With 2,000 former Full Tilt Poker players set to receive approximately $5 million in remissions over the next two weeks, the Black Friday saga is finally reaching its end.

This final set of payments closes a chapter on one of online gambling’s darkest stories and paves the way for Full Tilt Poker to rejoin the igaming industry in good standing.

In particular, Full Tilt and its parent company Amaya Gaming are now free and clear to enter the burgeoning American market in New Jersey.

Former FTP players who receive checks from this round of remittance are the seventh to go out. According to CalvinAyre.com, that means approximately 40,000 players have already divided up around $110 million worth of remittance.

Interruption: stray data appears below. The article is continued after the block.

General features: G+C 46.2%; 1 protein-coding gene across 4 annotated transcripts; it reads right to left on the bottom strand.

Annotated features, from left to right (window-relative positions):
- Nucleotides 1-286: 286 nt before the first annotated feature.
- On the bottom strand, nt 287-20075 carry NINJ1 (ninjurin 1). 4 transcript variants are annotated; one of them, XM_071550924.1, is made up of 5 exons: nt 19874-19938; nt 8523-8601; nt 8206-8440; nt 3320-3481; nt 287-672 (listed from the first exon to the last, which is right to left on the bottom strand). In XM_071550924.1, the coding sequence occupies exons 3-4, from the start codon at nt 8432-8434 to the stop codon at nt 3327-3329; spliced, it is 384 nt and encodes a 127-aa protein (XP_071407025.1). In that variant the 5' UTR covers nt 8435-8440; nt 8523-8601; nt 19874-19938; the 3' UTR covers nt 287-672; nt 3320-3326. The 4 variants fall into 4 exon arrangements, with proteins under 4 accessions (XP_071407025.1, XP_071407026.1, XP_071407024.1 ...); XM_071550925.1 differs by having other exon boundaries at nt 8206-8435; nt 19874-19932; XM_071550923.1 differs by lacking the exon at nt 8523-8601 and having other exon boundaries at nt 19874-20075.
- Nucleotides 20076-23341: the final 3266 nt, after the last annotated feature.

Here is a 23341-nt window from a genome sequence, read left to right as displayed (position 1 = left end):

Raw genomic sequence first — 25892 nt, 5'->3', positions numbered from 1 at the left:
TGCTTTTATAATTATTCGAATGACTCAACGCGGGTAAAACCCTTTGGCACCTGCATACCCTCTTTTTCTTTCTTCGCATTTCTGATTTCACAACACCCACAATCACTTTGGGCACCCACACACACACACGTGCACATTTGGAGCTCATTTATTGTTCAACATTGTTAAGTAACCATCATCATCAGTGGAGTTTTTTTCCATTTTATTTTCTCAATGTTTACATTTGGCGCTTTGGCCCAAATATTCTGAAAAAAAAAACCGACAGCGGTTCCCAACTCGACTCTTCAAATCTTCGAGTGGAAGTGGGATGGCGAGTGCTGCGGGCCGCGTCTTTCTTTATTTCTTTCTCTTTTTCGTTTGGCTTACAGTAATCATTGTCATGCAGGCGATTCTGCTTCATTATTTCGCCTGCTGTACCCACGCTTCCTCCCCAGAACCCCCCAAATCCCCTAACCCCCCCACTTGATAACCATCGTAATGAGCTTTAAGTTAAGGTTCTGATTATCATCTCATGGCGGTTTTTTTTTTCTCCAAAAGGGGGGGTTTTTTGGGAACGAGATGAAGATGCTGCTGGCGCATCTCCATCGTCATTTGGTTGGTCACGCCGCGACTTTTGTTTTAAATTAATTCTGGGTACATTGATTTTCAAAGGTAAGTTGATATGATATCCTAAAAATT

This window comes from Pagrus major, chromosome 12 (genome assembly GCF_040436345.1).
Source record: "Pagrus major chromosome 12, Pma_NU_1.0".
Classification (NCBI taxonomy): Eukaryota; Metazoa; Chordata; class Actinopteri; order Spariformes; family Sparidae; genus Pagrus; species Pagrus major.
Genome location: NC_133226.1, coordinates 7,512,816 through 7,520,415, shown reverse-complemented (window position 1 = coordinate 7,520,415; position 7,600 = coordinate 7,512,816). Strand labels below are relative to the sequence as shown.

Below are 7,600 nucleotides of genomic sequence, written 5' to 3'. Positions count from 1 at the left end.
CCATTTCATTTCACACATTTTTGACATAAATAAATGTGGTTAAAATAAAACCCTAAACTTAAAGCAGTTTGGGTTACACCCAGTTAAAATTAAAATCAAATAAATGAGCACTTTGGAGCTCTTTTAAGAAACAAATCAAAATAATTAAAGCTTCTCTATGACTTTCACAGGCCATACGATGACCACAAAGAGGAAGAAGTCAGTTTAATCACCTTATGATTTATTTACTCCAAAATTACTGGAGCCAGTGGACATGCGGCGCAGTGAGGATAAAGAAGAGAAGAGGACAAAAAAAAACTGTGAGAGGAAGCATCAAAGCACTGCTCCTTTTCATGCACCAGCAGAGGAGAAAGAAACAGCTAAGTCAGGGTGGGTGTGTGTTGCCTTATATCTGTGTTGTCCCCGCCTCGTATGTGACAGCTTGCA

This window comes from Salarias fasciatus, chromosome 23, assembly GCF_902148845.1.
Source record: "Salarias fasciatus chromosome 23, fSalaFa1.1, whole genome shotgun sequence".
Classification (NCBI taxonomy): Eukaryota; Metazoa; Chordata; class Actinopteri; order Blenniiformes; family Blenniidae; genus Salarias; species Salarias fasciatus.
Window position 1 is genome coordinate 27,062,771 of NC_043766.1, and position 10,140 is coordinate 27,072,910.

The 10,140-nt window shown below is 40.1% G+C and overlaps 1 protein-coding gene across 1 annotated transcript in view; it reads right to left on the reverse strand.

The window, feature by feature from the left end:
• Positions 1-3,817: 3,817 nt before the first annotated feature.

John Pappas, Executive Director of the PPA told CalvinAyre that roughly 3,800 claims are still waiting to be settled. For the most part, these claims were either filed late in the process, or are proving particularly difficult to confirm.

Most igaming industry watchers agree that the conditions that led to Black Friday, and Full Tilt Poker’s massive payback, are unlikely to reoccur.

Today’s online poker industry self-regulates considerably more than its predecessors. And any deficiencies in self-regulation are more than made up for with stringent rules from governmental bodies.

Nowhere is the online poker industry more closely scrutinized than in the emerging American markets in Nevada, Delaware, and especially New Jersey. These states are particularly keen on insuring that players get a fair game, and a more than fair chance at withdrawing their funds whenever they like.

With the bitterness of Black Friday in the rear view mirror, the online poker industry has a genuine chance of rebuilding credibility with the American poker playing community.


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